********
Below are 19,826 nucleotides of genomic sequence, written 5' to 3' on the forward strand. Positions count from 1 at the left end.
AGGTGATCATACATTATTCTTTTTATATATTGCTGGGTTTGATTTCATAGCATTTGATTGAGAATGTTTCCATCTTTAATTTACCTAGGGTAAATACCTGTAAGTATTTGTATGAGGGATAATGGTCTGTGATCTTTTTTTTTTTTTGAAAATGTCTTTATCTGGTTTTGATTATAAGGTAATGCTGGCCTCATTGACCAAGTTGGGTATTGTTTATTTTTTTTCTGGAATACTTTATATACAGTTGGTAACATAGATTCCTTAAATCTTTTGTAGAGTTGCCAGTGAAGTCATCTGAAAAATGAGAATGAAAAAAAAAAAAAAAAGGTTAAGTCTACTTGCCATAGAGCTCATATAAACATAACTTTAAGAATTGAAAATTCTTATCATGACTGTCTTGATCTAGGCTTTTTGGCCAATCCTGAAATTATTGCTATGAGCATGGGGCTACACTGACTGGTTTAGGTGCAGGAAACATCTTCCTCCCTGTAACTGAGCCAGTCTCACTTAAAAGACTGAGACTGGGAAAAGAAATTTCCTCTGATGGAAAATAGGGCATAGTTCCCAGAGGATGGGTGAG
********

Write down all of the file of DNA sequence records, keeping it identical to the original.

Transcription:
Below are 19,826 nucleotides of genomic sequence, written 5' to 3' on the forward strand. Positions count from 1 at the left end.
AGGTGATCATACATTATTCTTTTTATATATTGCTGGGTTTGATTTCATAGCATTTGATTGAGAATGTTTCCATCTTTAATTTACCTAGGGTAAATACCTGTAAGTATTTGTATGAGGGATAATGGTCTGTGATCTTTTTTTTTTTTTGAAAATGTCTTTATCTGGTTTTGATTATAAGGTAATGCTGGCCTCATTGACCAAGTTGGGTATTGTTTATTTTTTTTCTGGAATACTTTATATACAGTTGGTAACATAGATTCCTTAAATCTTTTGTAGAGTTGCCAGTGAAGTCATCTGAAAAATGAGAATGAAAAAAAAAAAAAAAAGGTTAAGTCTACTTGCCATAGAGCTCATATAAACATAACTTTAAGAATTGAAAATTCTTATCATGACTGTCTTGATCTAGGCTTTTTGGCCAATCCTGAAATTATTGCTATGAGCATGGGGCTACACTGACTGGTTTAGGTGCAGGAAACATCTTCCTCCCTGTAACTGAGCCAGTCTCACTTAAAAGACTGAGACTGGGAAAAGAAATTTCCTCTGATGGAAAATAGGGCATAGTTCCCAGAGGATGGGTGAG